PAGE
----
And then, about 5:30 that afternoon, the call came to Kramer from the house in Malibu. McEnroe had the flu. They sent a doctor, who confirmed the illness.
At 7 p.m., just before match time, Kramer took a microphone and addressed the crowd. There would be no semifinal. Annacone had won by default. There also would be no ticket refunds. The great and legendary Kramer was booed on the main court of the tournament he had built and nurtured for years. It was duly reported in all the papers that ticket prices were as high a $30.
Like any true promoter, Kramer had tried to come up with a substitute show. He had approached Annacone, who was already a notable doubles player on the tour—he had won the Australian doubles earlier that year–and tried to convince him to play a best-of-five sets doubles match in the Saturday night singles semifinal slot. Annacone feared fatigue and possible injury leading into the Sunday final and said no.
Los Angeles Times columnist Mike Downey captured the mood of the tennis fans that night when he wrote, prefacing his remarks by saying he had nothing against Annacone and that Annacone was a fine young player, but: “Getting Annacone instead of McEnroe in the final is sort of like going to a Jackson’s Concert and finding out Michael couldn’t make it.”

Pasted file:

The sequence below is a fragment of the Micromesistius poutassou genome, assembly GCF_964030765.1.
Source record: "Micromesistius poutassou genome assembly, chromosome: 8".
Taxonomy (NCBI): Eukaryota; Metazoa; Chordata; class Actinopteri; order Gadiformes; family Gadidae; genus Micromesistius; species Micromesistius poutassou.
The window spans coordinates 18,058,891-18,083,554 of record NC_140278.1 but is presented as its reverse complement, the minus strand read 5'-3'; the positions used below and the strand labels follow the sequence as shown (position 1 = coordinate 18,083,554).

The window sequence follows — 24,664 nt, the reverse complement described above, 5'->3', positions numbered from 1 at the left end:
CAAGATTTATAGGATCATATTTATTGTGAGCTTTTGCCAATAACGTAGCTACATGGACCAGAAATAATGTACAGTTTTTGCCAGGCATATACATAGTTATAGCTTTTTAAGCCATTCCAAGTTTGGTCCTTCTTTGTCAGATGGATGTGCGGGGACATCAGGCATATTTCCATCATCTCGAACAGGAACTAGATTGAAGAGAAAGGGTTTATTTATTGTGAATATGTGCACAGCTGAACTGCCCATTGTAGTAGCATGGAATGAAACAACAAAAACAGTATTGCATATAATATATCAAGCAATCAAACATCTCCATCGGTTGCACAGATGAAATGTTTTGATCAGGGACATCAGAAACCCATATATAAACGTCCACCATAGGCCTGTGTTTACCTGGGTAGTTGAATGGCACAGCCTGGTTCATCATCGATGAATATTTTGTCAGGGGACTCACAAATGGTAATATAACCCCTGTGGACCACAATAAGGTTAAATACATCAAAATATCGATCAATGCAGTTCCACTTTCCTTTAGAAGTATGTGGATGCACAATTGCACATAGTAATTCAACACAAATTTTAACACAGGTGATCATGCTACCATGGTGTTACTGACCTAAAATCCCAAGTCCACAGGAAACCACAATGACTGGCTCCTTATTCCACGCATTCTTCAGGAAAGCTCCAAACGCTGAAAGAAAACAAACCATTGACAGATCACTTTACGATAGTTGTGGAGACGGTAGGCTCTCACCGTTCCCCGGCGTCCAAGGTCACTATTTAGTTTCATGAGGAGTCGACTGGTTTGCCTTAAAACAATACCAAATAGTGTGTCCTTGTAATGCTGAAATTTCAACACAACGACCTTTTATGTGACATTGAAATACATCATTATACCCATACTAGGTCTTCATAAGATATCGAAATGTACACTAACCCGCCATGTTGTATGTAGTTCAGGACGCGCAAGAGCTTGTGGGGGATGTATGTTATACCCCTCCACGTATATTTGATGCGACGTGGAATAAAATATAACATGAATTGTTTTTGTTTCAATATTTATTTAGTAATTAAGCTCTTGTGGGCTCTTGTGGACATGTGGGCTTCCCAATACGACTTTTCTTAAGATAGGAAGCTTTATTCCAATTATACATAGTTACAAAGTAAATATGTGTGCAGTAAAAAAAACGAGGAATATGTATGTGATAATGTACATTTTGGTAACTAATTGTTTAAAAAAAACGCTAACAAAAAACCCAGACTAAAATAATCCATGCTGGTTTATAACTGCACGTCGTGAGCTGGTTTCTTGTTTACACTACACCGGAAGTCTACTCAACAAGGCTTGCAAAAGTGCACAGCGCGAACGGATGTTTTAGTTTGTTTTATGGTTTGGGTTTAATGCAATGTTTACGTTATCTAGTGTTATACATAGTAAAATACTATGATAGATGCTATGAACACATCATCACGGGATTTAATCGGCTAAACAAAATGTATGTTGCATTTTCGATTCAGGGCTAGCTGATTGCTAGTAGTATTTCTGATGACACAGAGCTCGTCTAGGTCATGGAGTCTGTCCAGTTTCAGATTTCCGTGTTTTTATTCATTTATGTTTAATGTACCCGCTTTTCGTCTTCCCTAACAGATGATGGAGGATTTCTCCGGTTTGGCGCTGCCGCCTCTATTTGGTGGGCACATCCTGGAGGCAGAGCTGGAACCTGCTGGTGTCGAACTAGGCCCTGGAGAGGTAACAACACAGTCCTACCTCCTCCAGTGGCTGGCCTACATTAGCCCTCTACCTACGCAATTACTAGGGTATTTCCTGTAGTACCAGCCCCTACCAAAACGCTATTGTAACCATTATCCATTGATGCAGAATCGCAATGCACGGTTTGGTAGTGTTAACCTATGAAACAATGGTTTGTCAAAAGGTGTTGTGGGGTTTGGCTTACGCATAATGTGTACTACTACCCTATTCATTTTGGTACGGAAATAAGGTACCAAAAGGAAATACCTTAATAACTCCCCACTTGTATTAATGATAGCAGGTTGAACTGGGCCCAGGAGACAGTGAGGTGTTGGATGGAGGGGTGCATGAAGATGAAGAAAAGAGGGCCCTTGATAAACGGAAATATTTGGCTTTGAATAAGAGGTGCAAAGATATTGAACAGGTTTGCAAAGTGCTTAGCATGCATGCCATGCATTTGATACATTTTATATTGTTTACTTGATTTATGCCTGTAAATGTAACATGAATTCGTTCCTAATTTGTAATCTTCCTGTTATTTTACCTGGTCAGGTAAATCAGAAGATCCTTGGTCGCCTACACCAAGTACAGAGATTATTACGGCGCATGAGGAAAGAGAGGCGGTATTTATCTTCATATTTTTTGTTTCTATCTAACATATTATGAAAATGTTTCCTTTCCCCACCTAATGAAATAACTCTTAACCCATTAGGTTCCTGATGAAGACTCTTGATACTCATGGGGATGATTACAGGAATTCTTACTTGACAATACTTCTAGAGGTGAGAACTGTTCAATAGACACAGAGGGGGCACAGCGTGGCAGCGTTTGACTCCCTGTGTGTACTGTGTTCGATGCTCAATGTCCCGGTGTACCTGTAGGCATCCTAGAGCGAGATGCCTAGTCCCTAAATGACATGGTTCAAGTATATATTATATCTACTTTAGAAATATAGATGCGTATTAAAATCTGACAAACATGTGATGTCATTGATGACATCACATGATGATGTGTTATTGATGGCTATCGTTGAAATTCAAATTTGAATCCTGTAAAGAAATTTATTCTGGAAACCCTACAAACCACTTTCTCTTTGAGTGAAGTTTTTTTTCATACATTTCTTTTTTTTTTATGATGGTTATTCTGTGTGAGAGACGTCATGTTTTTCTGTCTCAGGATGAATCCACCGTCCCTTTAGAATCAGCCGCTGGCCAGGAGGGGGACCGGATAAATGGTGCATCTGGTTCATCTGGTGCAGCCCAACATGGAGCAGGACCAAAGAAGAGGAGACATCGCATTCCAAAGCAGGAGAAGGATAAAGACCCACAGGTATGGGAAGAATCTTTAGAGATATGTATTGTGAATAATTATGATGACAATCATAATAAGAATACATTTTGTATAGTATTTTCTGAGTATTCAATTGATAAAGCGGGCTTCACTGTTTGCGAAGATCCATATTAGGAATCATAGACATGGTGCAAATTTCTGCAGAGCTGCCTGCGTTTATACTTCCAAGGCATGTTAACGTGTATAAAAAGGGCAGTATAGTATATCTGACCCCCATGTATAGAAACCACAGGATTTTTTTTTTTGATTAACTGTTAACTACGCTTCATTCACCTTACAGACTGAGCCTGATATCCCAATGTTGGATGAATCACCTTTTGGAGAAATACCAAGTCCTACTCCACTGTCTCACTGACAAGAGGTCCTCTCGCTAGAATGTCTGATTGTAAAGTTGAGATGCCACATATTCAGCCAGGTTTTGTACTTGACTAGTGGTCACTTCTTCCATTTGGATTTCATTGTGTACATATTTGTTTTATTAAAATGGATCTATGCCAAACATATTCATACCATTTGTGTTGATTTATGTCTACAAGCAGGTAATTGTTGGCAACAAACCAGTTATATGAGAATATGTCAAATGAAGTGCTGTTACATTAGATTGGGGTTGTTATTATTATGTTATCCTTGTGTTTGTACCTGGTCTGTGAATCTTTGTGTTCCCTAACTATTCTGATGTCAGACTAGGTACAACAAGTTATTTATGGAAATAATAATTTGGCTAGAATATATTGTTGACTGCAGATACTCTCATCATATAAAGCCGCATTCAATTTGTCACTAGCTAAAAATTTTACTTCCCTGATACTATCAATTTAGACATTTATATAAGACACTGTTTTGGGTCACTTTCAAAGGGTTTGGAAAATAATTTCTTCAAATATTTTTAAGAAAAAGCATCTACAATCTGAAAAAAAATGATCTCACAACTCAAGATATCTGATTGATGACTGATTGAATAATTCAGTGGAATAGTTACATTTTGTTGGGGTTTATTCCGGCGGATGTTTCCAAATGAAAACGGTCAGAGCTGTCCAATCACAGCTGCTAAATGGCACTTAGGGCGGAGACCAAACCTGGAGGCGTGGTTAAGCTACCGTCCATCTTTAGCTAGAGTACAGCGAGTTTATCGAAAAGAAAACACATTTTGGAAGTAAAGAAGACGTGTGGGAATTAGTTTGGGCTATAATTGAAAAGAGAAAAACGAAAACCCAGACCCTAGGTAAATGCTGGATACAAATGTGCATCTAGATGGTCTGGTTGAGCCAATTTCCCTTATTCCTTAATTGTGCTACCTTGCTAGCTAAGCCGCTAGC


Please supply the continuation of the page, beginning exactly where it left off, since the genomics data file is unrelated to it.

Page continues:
Stefan Edberg, the young Swede who had won an Olympic gold medal the year before in the tennis demonstration sport on the same UCLA center court, had done his part. He was in the final. He had already won a major, the Australian Open that year, and would win five more. But he wasn’t yet the draw of a McEnroe.
And Annacone was clearly the odd man out.
Just slightly fewer than 8,000 showed up for the Sunday final. Many of them still remember it to this day, because they were glued to their seats. The thought of McEnroe drifted away about midway through the first set.